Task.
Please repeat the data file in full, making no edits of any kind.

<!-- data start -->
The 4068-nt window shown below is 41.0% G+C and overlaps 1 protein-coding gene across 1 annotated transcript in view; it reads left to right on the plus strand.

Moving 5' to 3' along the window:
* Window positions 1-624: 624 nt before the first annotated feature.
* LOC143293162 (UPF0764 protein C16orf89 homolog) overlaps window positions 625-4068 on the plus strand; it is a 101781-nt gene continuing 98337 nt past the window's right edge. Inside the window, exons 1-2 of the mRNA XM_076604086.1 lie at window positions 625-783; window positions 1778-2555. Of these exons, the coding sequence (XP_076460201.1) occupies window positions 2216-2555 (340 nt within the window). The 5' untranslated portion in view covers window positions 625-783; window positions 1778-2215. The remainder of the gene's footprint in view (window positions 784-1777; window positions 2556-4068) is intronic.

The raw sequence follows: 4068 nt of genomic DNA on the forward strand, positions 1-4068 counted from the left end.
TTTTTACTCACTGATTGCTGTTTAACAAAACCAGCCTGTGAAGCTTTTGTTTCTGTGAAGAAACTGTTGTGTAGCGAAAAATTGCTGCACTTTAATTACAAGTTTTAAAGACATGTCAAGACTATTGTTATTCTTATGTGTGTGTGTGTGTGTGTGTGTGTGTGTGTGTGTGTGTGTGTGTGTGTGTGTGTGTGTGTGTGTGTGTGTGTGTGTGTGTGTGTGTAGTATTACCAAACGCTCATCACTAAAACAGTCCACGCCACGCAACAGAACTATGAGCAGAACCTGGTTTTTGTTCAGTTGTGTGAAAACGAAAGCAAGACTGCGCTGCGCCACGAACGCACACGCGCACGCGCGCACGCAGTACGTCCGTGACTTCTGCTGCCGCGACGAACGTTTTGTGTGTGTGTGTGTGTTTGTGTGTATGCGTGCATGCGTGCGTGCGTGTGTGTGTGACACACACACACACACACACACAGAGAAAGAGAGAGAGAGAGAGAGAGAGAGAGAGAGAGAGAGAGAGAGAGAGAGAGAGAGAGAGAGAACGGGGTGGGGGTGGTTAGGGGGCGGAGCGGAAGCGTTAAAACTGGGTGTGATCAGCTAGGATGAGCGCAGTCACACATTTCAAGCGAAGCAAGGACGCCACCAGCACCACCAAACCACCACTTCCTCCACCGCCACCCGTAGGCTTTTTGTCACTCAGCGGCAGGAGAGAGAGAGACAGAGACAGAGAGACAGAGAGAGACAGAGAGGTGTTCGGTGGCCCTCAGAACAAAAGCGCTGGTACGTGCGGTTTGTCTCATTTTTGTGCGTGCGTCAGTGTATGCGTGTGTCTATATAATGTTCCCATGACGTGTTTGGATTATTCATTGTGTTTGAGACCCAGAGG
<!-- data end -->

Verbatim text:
The 4068-nt window shown below is 41.0% G+C and overlaps 1 protein-coding gene across 1 annotated transcript in view; it reads left to right on the plus strand.

Moving 5' to 3' along the window:
* Window positions 1-624: 624 nt before the first annotated feature.
* LOC143293162 (UPF0764 protein C16orf89 homolog) overlaps window positions 625-4068 on the plus strand; it is a 101781-nt gene continuing 98337 nt past the window's right edge. Inside the window, exons 1-2 of the mRNA XM_076604086.1 lie at window positions 625-783; window positions 1778-2555. Of these exons, the coding sequence (XP_076460201.1) occupies window positions 2216-2555 (340 nt within the window). The 5' untranslated portion in view covers window positions 625-783; window positions 1778-2215. The remainder of the gene's footprint in view (window positions 784-1777; window positions 2556-4068) is intronic.

The raw sequence follows: 4068 nt of genomic DNA on the forward strand, positions 1-4068 counted from the left end.
TTTTTACTCACTGATTGCTGTTTAACAAAACCAGCCTGTGAAGCTTTTGTTTCTGTGAAGAAACTGTTGTGTAGCGAAAAATTGCTGCACTTTAATTACAAGTTTTAAAGACATGTCAAGACTATTGTTATTCTTATGTGTGTGTGTGTGTGTGTGTGTGTGTGTGTGTGTGTGTGTGTGTGTGTGTGTGTGTGTGTGTGTGTGTGTGTGTGTGTGTGTGTGTAGTATTACCAAACGCTCATCACTAAAACAGTCCACGCCACGCAACAGAACTATGAGCAGAACCTGGTTTTTGTTCAGTTGTGTGAAAACGAAAGCAAGACTGCGCTGCGCCACGAACGCACACGCGCACGCGCGCACGCAGTACGTCCGTGACTTCTGCTGCCGCGACGAACGTTTTGTGTGTGTGTGTGTGTTTGTGTGTATGCGTGCATGCGTGCGTGCGTGTGTGTGTGACACACACACACACACACACACAGAGAAAGAGAGAGAGAGAGAGAGAGAGAGAGAGAGAGAGAGAGAGAGAGAGAGAGAGAGAGAGAGAACGGGGTGGGGGTGGTTAGGGGGCGGAGCGGAAGCGTTAAAACTGGGTGTGATCAGCTAGGATGAGCGCAGTCACACATTTCAAGCGAAGCAAGGACGCCACCAGCACCACCAAACCACCACTTCCTCCACCGCCACCCGTAGGCTTTTTGTCACTCAGCGGCAGGAGAGAGAGAGACAGAGACAGAGAGACAGAGAGAGACAGAGAGGTGTTCGGTGGCCCTCAGAACAAAAGCGCTGGTACGTGCGGTTTGTCTCATTTTTGTGCGTGCGTCAGTGTATGCGTGTGTCTATATAATGTTCCCATGACGTGTTTGGATTATTCATTGTGTTTGAGACCCAGAGG